Interestingly enough, this is pretty much exactly what Jeremy suggested to me last fall. His idea was that schools should have a hallway with private single stall washrooms along one side (with full length doors) and common sinks on the other.
I posted on a forum I frequent and asked for comebacks on the “he looks like a half girl” comment. Quite a few were not suitable to say to a teenager but I got a couple of good ones. My favourites were…
“Why is that a bad thing?”
“Your shitty, archaic preconceived notions of gender roles [sic] make the baby Jesus cry.”
“Is there something wrong with girls?”
“How do you mean?” Then stare at her while she tries to explain.
My favourite comment from there didn’t come from that thread and (of course) I completely forgot to use it yesterday. “I’m surprised you feel comfortable saying that.”
By this time, Jeremy’s two nights into his youth gathering and I haven’t heard a word from him, which is good. That means he’s been too busy to text. One more night and then he’ll be on his way home. I’m curious to find out what they did and if he wore the only pair of pyjamas he packed or if he simply crashed in clothes for three nights. I’m hoping for pjs, I didn’t pack much in the way of clothes.
Also, here’s an article (and video) from CBC: Transgender blood donor turned away in Vancouver.
I’d hope this gets sorted out soon but, honestly, donating blood can be a crap shoot for anyone; their criteria is much too vague. I got turned away once because I admitted to taking vitamin B12 when asked about medication. Not injections, just the plain vitamin tablets sold in the drug store. They hadn’t been prescribed, I wasn’t anaemic, I simply started taking them on my own because I’m vegan. It floored the nurse, she’d never heard of anyone taking vitamin B12 before without it being injected by a doctor (I’ve seen the shelves at every drug store and find this hard to believe). No matter how many times I told her it wasn’t a prescription, it wasn’t injected, and I wasn’t anaemic, she kept insisting it was all three. I got sent away “just this once” as long as I talked to my doctor and got his permission. Verbal permission was fine too so theoretically I could have just shown up in another month and lied. I did talk to my doctor, who was confused why it would be an issue, and it wasn’t even brought up at the next donation. I’m taking B12 and D now and there’s no way in hell I’m letting the nurses know this at Canadian Blood Services.
Canadian Blood Services routinely turn away all men who have sex with another male, although they’ve relaxed their rules now. It used to be if they’ve had sex at any time, even once, since 1977 and now it’s in the past five years. Jeremy simply snorted when I told him this and said, “So they’re pretty much still banning every adult gay male.”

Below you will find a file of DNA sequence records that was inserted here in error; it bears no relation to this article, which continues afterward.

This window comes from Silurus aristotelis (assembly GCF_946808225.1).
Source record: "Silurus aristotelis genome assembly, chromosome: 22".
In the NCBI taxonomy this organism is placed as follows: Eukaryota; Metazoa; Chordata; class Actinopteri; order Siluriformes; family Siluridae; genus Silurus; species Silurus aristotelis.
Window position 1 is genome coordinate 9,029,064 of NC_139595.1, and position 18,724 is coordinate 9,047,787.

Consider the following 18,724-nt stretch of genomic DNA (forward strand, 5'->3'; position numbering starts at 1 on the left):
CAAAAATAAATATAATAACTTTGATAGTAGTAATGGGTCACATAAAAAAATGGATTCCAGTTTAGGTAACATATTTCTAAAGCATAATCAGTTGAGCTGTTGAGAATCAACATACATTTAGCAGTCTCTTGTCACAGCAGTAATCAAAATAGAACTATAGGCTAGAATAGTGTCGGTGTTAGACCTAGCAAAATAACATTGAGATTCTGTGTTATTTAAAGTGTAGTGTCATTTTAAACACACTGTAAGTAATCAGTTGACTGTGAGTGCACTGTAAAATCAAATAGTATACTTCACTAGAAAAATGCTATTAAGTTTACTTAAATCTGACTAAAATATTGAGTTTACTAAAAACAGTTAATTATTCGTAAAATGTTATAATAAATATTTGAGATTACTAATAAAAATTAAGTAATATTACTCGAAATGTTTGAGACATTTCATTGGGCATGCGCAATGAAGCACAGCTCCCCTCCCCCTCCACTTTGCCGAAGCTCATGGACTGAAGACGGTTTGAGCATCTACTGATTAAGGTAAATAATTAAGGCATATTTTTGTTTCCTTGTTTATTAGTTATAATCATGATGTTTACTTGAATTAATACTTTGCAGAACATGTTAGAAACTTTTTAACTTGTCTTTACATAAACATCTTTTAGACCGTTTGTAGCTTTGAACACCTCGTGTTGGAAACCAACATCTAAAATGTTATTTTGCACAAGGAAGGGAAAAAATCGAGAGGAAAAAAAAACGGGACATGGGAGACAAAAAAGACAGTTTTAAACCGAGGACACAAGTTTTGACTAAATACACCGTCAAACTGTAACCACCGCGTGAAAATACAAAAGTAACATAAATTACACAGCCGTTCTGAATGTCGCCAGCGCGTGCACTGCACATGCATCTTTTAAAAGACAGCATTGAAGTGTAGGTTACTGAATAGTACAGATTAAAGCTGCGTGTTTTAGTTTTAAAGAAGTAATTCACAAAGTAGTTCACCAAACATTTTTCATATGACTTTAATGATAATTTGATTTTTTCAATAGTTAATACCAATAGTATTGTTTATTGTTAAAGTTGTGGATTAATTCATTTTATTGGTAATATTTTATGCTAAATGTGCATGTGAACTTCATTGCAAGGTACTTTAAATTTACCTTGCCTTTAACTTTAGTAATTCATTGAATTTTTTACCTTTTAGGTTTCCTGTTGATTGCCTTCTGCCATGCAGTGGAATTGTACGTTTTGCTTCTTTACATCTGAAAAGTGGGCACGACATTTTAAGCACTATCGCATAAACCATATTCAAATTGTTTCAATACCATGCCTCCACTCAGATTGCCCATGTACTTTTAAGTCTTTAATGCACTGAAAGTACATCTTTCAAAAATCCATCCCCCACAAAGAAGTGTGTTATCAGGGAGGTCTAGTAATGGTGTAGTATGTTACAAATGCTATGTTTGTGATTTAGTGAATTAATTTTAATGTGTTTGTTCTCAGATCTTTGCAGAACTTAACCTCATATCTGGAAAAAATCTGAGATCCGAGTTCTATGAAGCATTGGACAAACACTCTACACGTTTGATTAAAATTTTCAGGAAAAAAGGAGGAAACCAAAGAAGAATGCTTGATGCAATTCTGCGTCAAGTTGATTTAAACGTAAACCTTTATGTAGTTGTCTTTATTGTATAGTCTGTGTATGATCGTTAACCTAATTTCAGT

I personally think they should look more at promiscuity than gender, a woman who sleeps with someone whose sexual background is unknown can donate again within a year while a gay man who’s been in a monogamous relationship for the past twenty years can’t donate at all. But they didn’t ask me my opinion.
The picture links to an article titled Gendered symbols should be removed from Vancouver community centres, report says. This list is included in the article:
- All community centres should have at least one universal and accessible single-stall washroom for each activity area.
- The number of private stalls in men’s washrooms should be increased.
- Multiple single-stall universal washrooms should be created “when possible”.
- When new change rooms are developed at swimming pools, there should be separate men’s, women’s, and universal facilities.
- “Gendered symbols of bodies” should be removed “as much as possible” from signage.
- Men’s and women’s washrooms should indicate that trans and gender-variant users are welcome.
- Trans-inclusive stickers should be placed at entrances to facilities.
- A public education campaign, which would explain the use of the term “universal”, should be carried out before signage changes.
- There should be mandatory training on trans and gender-variant awareness and sensitivity for staff.
- Staff should be trained to have an increased ability to resolve conflicts relating to gendered spaces and to do so in manner that respects trans and gender-variant people and upholds their rights.
- Job postings should explicitly state that trans and gender-variant people are encouraged to apply.
- New drop-in programming times should be introduced for trans and gender-variant people and allies, with windows and viewing areas covered for attendees’ safety.
- Instructors should avoid using gendered language (“ladies and gentlemen”) as well as dividing people into groups based on perceived gender in class.
So far it’s just a report, it hasn’t happened yet, but hopefully they’ll use these recommendations soon. And even more hopefully, the rest of Canada will take note.